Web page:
Candidates must have recourse to deal with threats and intimidation via social media and the legislative framework should recognise this and cover promotional and negative posts. There is a difference between saying a political party is incorrect or follows the wrong policies and sending deeply personal and threatening abuse to an individual candidate.

Finally, there is the use of false names to abuse opponents via facebook and twitter. In Tower Hamlets during the Rahman era there were numerous postings on social media being directed at local people from a long-term local resident and member of the Labour Party. By mistake the author was identified as a 20-year-old undergraduate, paid by the council to do work for Rahman, using a computer address from his University.

As I completed this article, I read Jon Moynihan’s masterful critique of the Electoral Commission. He is absolutely correct in identifying how the Electoral Commission makes law when none exists.

In 2019, whilst researching a potentially fraudulent voter, I was refused permission, for the first time, by the electoral registration officer to examine archive electoral registers. This change took place without consultation or an alteration to the law. Adrian Green of the Electoral Commission wrote to all local authorities saying that the law has remained “silent on what to do with electoral registers” and this has been unchallenged since 2001. He goes on to say:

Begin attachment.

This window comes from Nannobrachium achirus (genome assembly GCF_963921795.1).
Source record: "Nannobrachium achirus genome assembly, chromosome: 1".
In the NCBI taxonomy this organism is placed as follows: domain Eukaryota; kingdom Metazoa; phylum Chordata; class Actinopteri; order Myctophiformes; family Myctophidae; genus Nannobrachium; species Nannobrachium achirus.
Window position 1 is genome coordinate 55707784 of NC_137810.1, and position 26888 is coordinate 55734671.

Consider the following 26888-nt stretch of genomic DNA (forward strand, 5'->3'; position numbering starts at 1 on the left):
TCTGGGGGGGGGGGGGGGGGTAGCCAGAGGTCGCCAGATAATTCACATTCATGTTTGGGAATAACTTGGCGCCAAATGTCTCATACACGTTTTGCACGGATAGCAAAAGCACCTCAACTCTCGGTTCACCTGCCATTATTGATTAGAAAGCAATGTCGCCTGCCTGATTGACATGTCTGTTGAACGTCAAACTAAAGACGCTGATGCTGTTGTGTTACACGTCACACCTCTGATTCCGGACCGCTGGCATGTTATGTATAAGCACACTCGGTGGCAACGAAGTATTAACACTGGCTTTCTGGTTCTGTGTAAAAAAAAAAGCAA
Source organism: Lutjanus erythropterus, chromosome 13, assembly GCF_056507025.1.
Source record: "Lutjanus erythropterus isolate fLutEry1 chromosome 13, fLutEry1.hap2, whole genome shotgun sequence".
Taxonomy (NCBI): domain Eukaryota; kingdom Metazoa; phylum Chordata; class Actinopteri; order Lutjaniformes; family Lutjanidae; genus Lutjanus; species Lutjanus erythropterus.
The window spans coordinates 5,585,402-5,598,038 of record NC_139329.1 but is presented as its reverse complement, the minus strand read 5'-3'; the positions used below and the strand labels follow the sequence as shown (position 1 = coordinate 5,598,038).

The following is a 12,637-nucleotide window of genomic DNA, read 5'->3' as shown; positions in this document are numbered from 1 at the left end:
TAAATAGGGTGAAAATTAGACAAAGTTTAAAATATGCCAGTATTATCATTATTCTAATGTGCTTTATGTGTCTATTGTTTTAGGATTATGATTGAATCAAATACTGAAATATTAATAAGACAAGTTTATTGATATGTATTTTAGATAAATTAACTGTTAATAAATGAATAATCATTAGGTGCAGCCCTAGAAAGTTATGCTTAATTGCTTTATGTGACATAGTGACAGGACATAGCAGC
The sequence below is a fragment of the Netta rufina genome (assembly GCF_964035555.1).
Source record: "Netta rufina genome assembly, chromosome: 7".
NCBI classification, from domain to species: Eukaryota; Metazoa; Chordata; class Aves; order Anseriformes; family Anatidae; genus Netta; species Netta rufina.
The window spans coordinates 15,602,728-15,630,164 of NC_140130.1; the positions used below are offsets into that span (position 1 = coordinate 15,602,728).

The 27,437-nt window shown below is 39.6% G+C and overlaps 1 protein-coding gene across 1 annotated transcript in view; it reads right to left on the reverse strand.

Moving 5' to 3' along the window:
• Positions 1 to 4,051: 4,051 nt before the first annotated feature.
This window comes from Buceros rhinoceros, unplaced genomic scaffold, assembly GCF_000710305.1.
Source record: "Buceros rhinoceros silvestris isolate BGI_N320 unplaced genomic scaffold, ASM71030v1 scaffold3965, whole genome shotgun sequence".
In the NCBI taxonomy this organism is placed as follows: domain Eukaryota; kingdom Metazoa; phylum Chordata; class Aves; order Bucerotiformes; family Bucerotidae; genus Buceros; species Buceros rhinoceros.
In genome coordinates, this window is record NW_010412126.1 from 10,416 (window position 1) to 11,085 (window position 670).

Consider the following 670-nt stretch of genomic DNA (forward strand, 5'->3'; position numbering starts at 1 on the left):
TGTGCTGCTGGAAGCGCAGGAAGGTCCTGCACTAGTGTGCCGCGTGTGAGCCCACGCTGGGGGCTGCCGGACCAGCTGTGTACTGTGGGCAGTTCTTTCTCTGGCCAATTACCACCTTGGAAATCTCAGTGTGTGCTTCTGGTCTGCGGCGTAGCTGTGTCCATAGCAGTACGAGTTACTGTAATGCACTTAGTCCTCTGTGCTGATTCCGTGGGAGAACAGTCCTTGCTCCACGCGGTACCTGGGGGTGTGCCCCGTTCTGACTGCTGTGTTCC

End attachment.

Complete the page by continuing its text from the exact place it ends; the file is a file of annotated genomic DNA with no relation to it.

“Unfortunately, the law is silent as to what is done with registers that are 2-10 years old. Because the law is silent on this, the Commission have interpreted that libraries and archive services may provide access to registers between 2 and 10 years old, but there is no duty for them to do so.”

So Adrian Green, whoever he might be, decides to change the law without recourse to parliament or even a consultation exercise. Needless to say he was supported by Robert Posner.

For two and half years the country was convulsed over the possibility of a second referendum on membership of the EU. Had such a referendum been called, the Electoral Commission would have played a major part in approving the question, the timetable and deciding who would be the representative body of each campaign. The decisions on this would have been made by a body chaired by Sir John Holmes, who was a fervent and public supporter of one side of the argument and involved a compliance officer who tweeted support for a political party and managed by the hopelessly compromised Robert Posner.